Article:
14) Specific oral tolerance induction in food allergy in children: efficacy and clinical patterns of reaction. Staden U, Rolinck-Werninghaus C, Brewe F, Wahn U, Niggemann B, Beyer K. Allergy 2007;62:1261-9.

15) Egg oral immunotherapy in nonanaphylactic children with egg allergy. Buchanan AD, Green TD, Jones SM, Scurlock AM, Christie L, Althage KA, et al. J Allergy Clin Immunol 2007;119:199-205.

16) Traditional Chinese herbal remedies for asthma and food allergy. Li XM. J Allergy Clin Immunol 2007;120:25-31.

17) Eosinophilic esophagitis in children and adults: a systematic review and consensus recommendations for diagnosis and treatment. Furuta GT, Liacouras CA, Collins MH, Gupta SK, Justinich C, Putnam PE, et al. Gastroenterology 2007;133:1342-63.

18) Allergenicity assessment of genetically modified crops--what makes sense? Goodman RE, Vieths S, Sampson HA, Hill D, Ebisawa M, Taylor SL, van Ree R. Nat Biotechnol. 2008 26:73-81.

5. Current European/International projects

EuroPrevall (
EU-funded multidisciplinary integrated project involving 17 European member-states, Switzerland, Iceland, and Ghana.

This project has seven main objectives:
1)Establish the prevalence of food allergies in adults and children, and the patterns of reactivity to the five main allergenic foods across Europe.
2) Identify new and emerging food allergies in the Eastern Europe and the Far East
3) Investigate the relationship between genetic and environmental factors.
4) Provide a library of highly characterized, authentic food allergens.
5) Develop novel diagnostic and predictive tools/methods.
6) Provide information regarding the effect of the food matrix and the role of food processing in modulating the allergenic properties of foods.
7) Ascertaining the socioeconomic impact and cost of food allergies, and their treatments, to the European Community.

Published Task Forces:
Controversial Aspects of Adverse Reactions to Food
Allergy 1999:54:27-45
• EAACI Position Paper : Standardization of food challenges in patients with immediate reactions to foods
Allergy 2004:59:690-697
• EAACI / GA2LEN Position Paper: Present status of the atopy patch test
Allergy 2006:61:1377-1384
• EAACI / GA2LEN Position Paper: Eczematous reactions to food in atopic eczema
Allergy 2007;62:723-8
• EAACI Position Paper : The management of anaphylaxis in childhood
Allergy 2007;62:857-71

6. Tips and Resources

• Communication between clinical allergologists/immunologists and scientists/researchers in the field of food allergy.
Genetically Modified Organisms and Food Allergy (2000).
• DBPCFC - Challenge Meal Recipes (2001)
- German Recipes
- Italian Recipes
- Swiss Recipes
• Useful information
The Food Allergy and Anaphylaxis Network (
International Food Information Council (

• Food allergens
The informall food allergen database (
The Food Allergy Resource and Research Program (
Official IUIS Allergen Nomenclatur Subcommittee database (
The AllFam database (
Allergome database (

7. Food Allergy events


FOOD ALLERGY TRAINING COURSE. Castelbrando – Italy, 13-16th November, 2008.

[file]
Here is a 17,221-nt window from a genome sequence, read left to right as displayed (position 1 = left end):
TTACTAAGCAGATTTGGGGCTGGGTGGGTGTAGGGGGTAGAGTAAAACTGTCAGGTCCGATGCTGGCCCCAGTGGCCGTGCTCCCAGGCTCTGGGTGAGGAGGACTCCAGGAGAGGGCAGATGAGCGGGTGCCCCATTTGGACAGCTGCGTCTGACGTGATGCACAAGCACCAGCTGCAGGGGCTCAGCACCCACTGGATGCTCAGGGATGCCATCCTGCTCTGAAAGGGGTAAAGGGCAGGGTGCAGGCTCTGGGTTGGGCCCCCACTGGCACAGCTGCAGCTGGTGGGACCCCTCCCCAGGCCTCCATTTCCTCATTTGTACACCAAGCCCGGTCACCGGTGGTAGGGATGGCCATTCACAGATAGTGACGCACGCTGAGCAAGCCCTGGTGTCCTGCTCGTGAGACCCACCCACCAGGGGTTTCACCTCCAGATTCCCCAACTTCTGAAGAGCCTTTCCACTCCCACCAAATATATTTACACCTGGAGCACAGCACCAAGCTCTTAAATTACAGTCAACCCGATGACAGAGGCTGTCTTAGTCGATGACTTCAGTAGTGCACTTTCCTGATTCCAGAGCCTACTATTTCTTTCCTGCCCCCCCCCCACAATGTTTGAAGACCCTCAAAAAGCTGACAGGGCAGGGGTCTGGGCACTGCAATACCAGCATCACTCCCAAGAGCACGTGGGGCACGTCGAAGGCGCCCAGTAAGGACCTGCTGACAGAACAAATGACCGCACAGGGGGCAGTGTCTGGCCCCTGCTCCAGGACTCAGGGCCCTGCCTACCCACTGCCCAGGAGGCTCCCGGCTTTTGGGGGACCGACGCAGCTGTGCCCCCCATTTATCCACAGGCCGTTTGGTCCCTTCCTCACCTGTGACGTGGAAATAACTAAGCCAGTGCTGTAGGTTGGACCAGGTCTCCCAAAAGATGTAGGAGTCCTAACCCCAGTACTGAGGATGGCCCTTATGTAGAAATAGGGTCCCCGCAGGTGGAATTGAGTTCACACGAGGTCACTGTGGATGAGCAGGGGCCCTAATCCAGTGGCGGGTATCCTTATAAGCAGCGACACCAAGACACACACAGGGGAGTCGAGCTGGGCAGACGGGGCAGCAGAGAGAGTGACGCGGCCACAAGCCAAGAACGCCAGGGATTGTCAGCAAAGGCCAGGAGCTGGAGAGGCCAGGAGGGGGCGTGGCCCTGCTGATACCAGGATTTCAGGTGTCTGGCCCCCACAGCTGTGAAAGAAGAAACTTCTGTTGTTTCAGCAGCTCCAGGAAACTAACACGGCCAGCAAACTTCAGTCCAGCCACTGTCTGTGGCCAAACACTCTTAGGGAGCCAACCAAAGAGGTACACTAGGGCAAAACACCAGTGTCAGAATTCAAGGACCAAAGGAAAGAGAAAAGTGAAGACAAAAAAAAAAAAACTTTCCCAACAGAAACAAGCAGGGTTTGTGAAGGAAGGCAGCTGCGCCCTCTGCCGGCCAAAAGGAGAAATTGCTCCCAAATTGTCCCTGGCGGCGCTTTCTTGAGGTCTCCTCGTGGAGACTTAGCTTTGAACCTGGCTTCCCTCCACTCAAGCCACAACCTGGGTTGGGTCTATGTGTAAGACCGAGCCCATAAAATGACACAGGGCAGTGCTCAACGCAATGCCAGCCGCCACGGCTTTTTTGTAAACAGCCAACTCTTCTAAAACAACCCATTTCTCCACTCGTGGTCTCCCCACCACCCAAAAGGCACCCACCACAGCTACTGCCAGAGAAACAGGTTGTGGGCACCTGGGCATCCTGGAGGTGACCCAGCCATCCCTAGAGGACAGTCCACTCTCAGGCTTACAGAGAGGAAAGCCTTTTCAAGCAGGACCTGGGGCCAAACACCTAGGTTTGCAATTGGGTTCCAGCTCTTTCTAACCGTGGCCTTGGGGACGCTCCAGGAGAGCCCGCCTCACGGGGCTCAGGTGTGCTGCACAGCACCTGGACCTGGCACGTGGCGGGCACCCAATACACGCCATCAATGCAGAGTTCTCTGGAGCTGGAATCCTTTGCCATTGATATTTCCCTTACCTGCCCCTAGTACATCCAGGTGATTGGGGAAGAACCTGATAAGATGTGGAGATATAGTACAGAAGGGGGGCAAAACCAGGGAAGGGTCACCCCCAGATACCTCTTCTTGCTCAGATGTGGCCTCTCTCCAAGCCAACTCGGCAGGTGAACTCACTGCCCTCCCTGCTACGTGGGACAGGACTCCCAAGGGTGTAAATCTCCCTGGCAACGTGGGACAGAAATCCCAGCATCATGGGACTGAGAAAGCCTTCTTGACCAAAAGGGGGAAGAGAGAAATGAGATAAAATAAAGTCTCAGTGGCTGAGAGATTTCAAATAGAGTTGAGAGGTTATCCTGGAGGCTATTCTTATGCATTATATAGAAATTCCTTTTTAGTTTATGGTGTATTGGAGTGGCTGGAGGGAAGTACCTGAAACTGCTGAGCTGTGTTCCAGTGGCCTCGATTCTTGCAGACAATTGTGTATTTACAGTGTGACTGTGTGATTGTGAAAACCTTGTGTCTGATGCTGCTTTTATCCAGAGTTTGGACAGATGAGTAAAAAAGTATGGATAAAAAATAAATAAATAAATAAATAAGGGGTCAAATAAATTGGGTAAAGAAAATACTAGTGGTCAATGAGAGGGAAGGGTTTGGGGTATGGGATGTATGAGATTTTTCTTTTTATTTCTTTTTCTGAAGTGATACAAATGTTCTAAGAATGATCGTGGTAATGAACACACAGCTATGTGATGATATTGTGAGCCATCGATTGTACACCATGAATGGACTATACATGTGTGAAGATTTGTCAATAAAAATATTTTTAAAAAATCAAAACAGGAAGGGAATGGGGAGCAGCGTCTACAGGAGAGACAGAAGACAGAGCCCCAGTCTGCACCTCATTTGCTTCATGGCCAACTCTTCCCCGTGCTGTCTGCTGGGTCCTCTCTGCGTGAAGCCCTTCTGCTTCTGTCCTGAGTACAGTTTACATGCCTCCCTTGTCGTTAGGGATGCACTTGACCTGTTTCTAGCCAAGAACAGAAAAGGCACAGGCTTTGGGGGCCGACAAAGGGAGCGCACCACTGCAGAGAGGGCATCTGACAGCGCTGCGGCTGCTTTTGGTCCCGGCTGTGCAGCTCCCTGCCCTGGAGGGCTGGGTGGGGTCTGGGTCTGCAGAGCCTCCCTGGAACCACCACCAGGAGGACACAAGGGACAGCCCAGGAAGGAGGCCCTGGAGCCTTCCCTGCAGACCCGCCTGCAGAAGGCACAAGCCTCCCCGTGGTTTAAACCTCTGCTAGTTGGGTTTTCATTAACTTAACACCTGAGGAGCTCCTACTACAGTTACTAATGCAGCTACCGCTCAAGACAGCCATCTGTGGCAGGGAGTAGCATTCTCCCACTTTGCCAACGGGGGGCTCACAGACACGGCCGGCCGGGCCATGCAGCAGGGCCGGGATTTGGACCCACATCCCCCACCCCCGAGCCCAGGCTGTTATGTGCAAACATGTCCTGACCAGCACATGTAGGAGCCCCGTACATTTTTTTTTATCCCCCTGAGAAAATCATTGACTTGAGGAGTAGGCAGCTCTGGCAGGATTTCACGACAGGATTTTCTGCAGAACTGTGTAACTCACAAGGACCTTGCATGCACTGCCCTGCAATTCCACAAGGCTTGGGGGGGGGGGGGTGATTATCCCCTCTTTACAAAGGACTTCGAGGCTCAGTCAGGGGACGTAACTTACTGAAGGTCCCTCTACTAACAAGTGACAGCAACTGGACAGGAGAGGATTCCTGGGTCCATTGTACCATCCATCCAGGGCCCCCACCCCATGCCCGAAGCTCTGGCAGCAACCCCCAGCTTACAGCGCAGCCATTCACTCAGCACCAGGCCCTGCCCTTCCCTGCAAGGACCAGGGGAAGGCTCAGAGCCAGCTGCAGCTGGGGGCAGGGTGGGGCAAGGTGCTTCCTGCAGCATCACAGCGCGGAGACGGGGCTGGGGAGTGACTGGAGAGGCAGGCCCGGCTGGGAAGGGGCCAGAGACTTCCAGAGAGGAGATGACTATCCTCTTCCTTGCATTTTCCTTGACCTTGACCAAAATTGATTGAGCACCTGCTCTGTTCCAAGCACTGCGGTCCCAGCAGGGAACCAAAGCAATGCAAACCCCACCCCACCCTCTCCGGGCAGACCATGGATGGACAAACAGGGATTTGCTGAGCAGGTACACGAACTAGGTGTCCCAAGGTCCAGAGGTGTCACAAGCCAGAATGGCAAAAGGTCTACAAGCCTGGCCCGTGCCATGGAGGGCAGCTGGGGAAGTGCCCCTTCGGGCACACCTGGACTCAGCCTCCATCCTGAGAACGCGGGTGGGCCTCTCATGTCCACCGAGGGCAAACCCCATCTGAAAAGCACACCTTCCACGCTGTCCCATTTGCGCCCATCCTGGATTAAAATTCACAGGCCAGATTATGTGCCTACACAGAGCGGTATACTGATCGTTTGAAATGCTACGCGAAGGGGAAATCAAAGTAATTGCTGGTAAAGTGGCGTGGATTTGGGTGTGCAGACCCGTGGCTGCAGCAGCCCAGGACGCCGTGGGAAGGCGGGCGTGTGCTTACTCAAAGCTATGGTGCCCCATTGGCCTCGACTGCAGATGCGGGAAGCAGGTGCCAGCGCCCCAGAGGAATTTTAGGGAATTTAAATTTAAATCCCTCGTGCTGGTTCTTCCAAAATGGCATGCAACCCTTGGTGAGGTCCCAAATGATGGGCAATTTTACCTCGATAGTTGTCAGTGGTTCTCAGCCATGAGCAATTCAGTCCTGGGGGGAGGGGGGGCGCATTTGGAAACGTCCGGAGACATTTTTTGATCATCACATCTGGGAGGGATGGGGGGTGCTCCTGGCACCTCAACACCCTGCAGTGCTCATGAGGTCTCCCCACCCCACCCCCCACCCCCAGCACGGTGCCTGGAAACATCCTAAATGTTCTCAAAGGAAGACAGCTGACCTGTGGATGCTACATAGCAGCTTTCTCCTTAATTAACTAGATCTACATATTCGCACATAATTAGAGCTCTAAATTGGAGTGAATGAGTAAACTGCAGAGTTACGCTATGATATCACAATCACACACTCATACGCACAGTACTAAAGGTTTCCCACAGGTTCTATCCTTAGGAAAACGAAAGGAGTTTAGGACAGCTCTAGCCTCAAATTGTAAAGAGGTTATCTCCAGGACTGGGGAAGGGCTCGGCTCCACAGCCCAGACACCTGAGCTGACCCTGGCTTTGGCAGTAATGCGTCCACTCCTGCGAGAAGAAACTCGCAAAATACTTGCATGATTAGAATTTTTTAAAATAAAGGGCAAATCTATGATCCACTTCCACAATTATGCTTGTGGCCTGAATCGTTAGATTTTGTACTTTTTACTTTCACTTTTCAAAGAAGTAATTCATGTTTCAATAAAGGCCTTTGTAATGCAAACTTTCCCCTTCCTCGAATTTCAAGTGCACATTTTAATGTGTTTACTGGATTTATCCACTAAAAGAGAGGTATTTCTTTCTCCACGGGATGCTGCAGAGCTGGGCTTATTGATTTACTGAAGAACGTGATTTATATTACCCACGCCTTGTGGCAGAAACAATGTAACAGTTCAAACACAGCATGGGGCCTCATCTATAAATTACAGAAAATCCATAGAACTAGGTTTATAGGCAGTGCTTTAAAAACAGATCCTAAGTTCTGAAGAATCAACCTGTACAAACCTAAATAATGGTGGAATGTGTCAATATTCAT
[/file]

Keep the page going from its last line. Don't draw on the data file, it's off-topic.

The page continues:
Main Symposia
Clinical Plenary Symposium 3 - Food, Friend or Foe (Tuesday June 10th, 8.30-10.00)
Clinical patterns of food allergy across Europe
Montserrat Fernández-Rivas, Spain

Understanding the molecular basis of food allergy
Barbara Ballmer-Weber, Switzerland

Novel treatment strategies in food allergy
Hugh Sampson, United States

Symposium - EuroPrevall: Food Allergy in Europe (Tuesday June 10th, 10.30-12.00)
Epidemiology of food allergy in adults and children: EuroPrevall and the ECRHSII studies
Peter Burney, United Kingdom

Impact of food allergies on quality of life
Anthony Dubois, The Netherlands

Food processing and the food matrix in food allergy
Clare Mills, United Kingdom

Workshop - Food Allergy in Children (Sunday June 8th, 13.30-15.00)
Are there different clinical patterns with different food allergens
Cristina Pascual, Spain

Eosinophilic food-allergic diseases
Jonathan Spergel, United States

Practical management of food-allergic children
Ana Maria Plaza Martin, Spain

Workshop - Plant Food Allergy (Sunday June 8th, 15.30-17.00)
Immunoglobulin E responses to molecular plant food allergens across Europe: the big picture
Jonas Lidholm, Sweden

Plant food immunotherapy
Ernesto Enrique, Spain

Gene technology to reduce the allergenicity of foods
Stephan Scheurer, Germany

Food Allergy IG - Business Meeting and Session (Monday June 9th, 13.30-15.00)
Importance of Threshold Levels for Food Allergic Patients, Regulators, and Food Industry
Steve Taylor, United States

Post Graduate Course 3 - Threshold Levels and Diagnostic Problems in Food Allergy (Saturday June 7th, 9.00-13.00)
Basic scientific session:
Clinical studies for allergen dose response
Barbara Ballmer-Weber, Switzerland

Food allergy and anaphylaxis – prevalence and risk factors
Margitta Worm, Germany

Strengths and limitation of methods for detection of hidden allergens in compound food products
Steve Taylor, United States

Assessment and management of unwanted cross-contaminations with allergenic foods
Thomas Holzhauser, Germany

Clinical session:
Selection of cases highlighting diagnostic problems in clinical food allergy. Cases will be presented by young clinical researchers (5 min) and commented by experts (5 min) followed by an expert discussion.

Post Graduate Course 9 - Food Allergy in Children (Saturday June 7th, 14.00-18.30)
Diagnosing food allergy in children
Kirsten Beyer, Germany

Food allergy and the gut
Steffen Husby, Denmark

Managing the food allergic child
Antonella Muraro, Italy

Oral desensitisation protocols in children
Bodo Niggemann, Germany

Practical Course 3 - Double Blind Placebo Controlled Challenge Tests in Food Allergy (Sunday June 8th, 13.30-15.00)
Speaker: Carsten Bindslev-Jensen, Denmark
Junior: Mara Xatzipsalti, Greece

Meet the Expert
Meet the Expert 11 - Multiple Food Allergies in Children (Monday June 9th, 7.30-8.15). Philippe Eigenmann, Switzerland

Last updated 29 July 2014